How Uniformity Deals with Diversity: Does One Size Fit All?


Mr. Chairman, distinguished members of the committee,colleagues: Thank you for the opportunity to appear before thiscommittee to address Social Security’s impact on different types ofworkers.

I love the title of this hearing “How Uniformity Deals withDiversity: Does One Size Fit All?” because it painted for me a veryfunny scenario the minute I heard it. I pictured my 10‐​year‐​oldsister, she’s about this big and weighs about 60 pounds, putting onmy older brother’s suit coat. Now my older brother is 6 foot 6inches and weighs about 180 pounds. And I can tell you howuniformity deals with diversity when it comes to clothing.

On a serious note, in one fairly important sense, the currentSocial Security system treats everyone equally because it giveseveryone, every worker‐​no matter what their income, their ancestry,their gender‐​an inexcusably meager return on a lifetime of payrolltax contributions. Clearly, that’s the most important thing toremember when we decide what the nation’s future retirement systemshould look like. Substandard returns, whether shared equally orunequally across different populations, are nothing to be proudof.

That said, I have spent a good deal of time studying the impactof the current system on women. The bottom line is that whileSocial Security does not differentiate between women and men, itsimpact on men and women is quite different.

  • Because women generally work fewer years and earn less than mendo, they receive lower benefits from Social Security than men do:the average woman’s benefit is little more than $600 per month, theaverage man’s benefit is more than $800.
  • The result of those lower benefits is higher poverty rates:poverty rates are twice as high among elderly women as amongelderly men: 14 percent compared to 6 percent.
  • A third problem is that according to the Social SecurityAdministration, 25 percent of women pay into the Social Securitysystem and get back nothing, not a penny, in return. This is theresult of something called the dual entitlement rule, which says awoman can collect benefits based on her own work record or based onher status as a spouse‐​but she cannot collect both. She can onlycollect the larger of the two. For 25 percent of women, theirbenefit as spouses are larger than their benefits as workers.Therefore, while a woman might receive a larger check as a spousethan she would have based on her own work record, she has stillpaid payroll taxes for which she gets nothing. This means that awife who never enters the workforce or pays a dime in SocialSecurity taxes can, under Social Security, collect the same monthlybenefit as a single woman who spent her entire adult life in theworkforce.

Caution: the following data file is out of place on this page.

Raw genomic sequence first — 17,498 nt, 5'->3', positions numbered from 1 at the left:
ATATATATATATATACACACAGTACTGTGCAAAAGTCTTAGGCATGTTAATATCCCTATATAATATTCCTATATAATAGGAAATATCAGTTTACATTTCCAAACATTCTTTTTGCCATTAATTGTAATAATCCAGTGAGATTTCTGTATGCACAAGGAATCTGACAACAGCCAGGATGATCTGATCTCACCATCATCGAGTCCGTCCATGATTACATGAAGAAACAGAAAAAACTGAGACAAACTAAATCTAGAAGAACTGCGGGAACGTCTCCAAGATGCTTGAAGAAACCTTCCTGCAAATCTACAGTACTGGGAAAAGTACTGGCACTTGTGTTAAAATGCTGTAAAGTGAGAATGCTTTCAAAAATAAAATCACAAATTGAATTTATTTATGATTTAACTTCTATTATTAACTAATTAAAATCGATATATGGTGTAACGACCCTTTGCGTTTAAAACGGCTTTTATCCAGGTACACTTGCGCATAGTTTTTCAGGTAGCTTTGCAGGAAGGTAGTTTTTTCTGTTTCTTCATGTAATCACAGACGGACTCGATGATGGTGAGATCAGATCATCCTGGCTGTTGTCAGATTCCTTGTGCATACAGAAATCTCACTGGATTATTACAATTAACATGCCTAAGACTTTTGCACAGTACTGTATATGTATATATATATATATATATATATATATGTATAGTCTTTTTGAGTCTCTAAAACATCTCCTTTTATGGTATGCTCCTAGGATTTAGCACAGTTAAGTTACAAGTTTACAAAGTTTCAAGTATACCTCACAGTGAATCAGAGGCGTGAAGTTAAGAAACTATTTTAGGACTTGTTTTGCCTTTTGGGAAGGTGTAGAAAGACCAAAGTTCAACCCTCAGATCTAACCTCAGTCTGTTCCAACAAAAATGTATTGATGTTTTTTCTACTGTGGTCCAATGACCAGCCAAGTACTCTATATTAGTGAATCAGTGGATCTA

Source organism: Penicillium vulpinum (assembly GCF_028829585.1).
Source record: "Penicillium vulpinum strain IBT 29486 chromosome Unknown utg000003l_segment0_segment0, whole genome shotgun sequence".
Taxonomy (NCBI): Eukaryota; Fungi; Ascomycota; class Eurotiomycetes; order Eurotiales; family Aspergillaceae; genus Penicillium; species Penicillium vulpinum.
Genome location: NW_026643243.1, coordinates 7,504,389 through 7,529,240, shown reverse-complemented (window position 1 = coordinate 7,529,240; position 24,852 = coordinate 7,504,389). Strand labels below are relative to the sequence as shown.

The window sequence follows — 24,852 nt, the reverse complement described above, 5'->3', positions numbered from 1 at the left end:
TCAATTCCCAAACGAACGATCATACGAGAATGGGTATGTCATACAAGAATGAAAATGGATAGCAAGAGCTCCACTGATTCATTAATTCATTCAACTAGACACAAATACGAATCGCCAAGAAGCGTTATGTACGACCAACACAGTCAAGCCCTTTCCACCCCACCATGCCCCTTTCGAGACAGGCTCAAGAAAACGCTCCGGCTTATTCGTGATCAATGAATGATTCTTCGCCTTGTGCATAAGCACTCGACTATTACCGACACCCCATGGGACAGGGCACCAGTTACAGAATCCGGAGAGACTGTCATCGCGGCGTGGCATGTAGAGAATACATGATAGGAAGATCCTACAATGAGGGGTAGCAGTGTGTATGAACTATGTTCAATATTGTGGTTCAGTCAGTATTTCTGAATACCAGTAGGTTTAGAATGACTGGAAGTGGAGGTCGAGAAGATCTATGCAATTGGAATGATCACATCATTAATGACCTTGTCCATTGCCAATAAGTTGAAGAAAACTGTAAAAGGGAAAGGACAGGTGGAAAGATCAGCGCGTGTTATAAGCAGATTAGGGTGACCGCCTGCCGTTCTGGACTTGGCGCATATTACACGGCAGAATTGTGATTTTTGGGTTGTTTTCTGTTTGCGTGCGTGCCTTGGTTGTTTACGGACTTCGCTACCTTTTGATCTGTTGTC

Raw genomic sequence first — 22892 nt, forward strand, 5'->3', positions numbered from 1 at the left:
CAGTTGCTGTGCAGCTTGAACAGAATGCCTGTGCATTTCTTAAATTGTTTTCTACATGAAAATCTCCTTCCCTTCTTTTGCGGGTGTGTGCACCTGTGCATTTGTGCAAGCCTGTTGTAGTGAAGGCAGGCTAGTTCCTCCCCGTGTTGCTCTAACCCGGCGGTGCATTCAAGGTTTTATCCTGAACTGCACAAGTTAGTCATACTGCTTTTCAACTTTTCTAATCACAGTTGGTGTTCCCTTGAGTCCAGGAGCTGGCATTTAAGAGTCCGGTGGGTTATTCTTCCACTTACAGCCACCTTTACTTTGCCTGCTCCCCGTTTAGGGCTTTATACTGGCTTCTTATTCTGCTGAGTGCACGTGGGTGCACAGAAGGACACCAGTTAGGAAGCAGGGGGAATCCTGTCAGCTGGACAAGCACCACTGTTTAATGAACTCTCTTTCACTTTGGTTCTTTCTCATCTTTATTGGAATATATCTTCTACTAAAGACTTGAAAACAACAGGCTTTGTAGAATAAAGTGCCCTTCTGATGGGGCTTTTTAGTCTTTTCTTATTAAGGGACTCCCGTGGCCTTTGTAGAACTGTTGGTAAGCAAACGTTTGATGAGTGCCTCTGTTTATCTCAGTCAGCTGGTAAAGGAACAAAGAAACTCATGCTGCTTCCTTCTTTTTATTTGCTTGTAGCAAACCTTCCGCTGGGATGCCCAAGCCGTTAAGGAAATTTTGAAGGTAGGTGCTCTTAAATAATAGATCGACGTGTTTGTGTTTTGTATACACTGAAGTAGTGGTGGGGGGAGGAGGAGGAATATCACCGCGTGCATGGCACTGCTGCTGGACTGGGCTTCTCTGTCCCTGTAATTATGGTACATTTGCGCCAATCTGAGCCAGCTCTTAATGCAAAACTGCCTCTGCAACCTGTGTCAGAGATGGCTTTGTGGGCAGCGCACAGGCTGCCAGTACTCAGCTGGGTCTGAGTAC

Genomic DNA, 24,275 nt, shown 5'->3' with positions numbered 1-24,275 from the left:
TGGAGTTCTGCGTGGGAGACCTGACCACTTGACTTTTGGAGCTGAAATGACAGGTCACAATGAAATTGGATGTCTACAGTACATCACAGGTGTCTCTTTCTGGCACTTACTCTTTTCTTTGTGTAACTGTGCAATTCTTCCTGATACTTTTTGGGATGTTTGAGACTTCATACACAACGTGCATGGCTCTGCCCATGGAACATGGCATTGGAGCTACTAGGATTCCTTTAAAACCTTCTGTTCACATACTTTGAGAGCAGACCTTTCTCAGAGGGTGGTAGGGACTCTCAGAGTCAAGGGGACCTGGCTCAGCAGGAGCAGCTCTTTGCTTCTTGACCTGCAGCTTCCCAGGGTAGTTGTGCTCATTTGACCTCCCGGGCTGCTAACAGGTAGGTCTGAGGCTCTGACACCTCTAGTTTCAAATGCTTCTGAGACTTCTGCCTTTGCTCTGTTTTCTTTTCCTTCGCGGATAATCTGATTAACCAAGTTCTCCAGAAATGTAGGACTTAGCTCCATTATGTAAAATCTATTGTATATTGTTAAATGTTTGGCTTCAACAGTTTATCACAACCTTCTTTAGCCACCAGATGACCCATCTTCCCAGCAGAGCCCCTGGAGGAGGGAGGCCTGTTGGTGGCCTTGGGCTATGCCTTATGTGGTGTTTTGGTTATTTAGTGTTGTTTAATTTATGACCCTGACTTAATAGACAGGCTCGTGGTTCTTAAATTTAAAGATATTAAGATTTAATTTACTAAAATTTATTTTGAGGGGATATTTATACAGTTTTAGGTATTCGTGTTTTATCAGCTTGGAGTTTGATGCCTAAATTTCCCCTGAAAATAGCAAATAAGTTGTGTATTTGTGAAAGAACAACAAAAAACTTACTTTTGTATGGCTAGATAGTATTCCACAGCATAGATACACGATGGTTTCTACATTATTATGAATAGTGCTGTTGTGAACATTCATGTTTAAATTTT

Supporters of the dual entitlement rule believe this isacceptable because women end up with larger benefits than theywould have based on their own work records. The truth is that ifCongress would allow women to deposit their payroll taxes intopersonal retirement accounts, they wouldn’t need that preference.Every dollar they earned would work for them and every dollar wouldincrease their retirement incomes. Couples could also choose toshare their earnings, which would further increase retirementfunds. I’ve attached a study we published at the Cato Institute,which shows just how much better off women would be if they wereallowed to enter a new system of individually owned retirementaccounts.

Consider the most difficult scenario: a single woman earning$12,000 a year, roughly the minimum wage. She pays $1,488 per yearin Social Security taxes. When she retires, Social Securitypromises her $683 per month (assuming solvency). If she wereallowed to save and invest her money in a portfolio of stocks andbonds earning a 6.2 percent return, she would retire with $936 permonth. Those conservatively estimated benefits are roughly 30percent greater than what she could expect from SocialSecurity.

So, Mr. Chairman, as you know, despite the fact that SocialSecurity’s rules have been written to try to minimize inequality ofoutcomes, significant differences in outcomes remain. But if wefocus on those technical defects, we’d be missing the big picture,which is that Social Security isn’t a very good deal for anyworker.

  • There are different outcomes for different subgroups of women.Take poverty rates, for example. The poverty rate for women whohave never married is 20 percent compared to 5 percent for marriedwomen.
  • There are also different outcomes for different subgroups ofmen. For example, because the average African‐​American male canexpect to die almost 2 years earlier than the average Caucasianmale, the average African‐​American male receives 24 fewer paymentsfrom Social Security than the average Caucasian male.
  • Most workers born around 1960, regardless of gender, maritalstatus, ancestry, or income, can expect rates of return on theirpayroll tax contributions between 1 and 2 percent.
  • A male born two decades later can expect to pay $182,000 morein Social Security taxes than he will receive in benefits.

So while married women may fare better than single women,Caucasian men may fare better than African‐​American men, and menmay generally be said to fare better than women under SocialSecurity, no group fares well.

The most important thing for this task force, this committee,this congress to consider is that a redesigned system that is basedon individually owned accounts, can significantly increase theretirement incomes of all workers no matter what their income,their ancestry, or their gender might be. That is how a system ofpersonal retirement accounts will deal with diversity.

Darcy Ann Olsen

Committee on the Budger
United States House of Representatives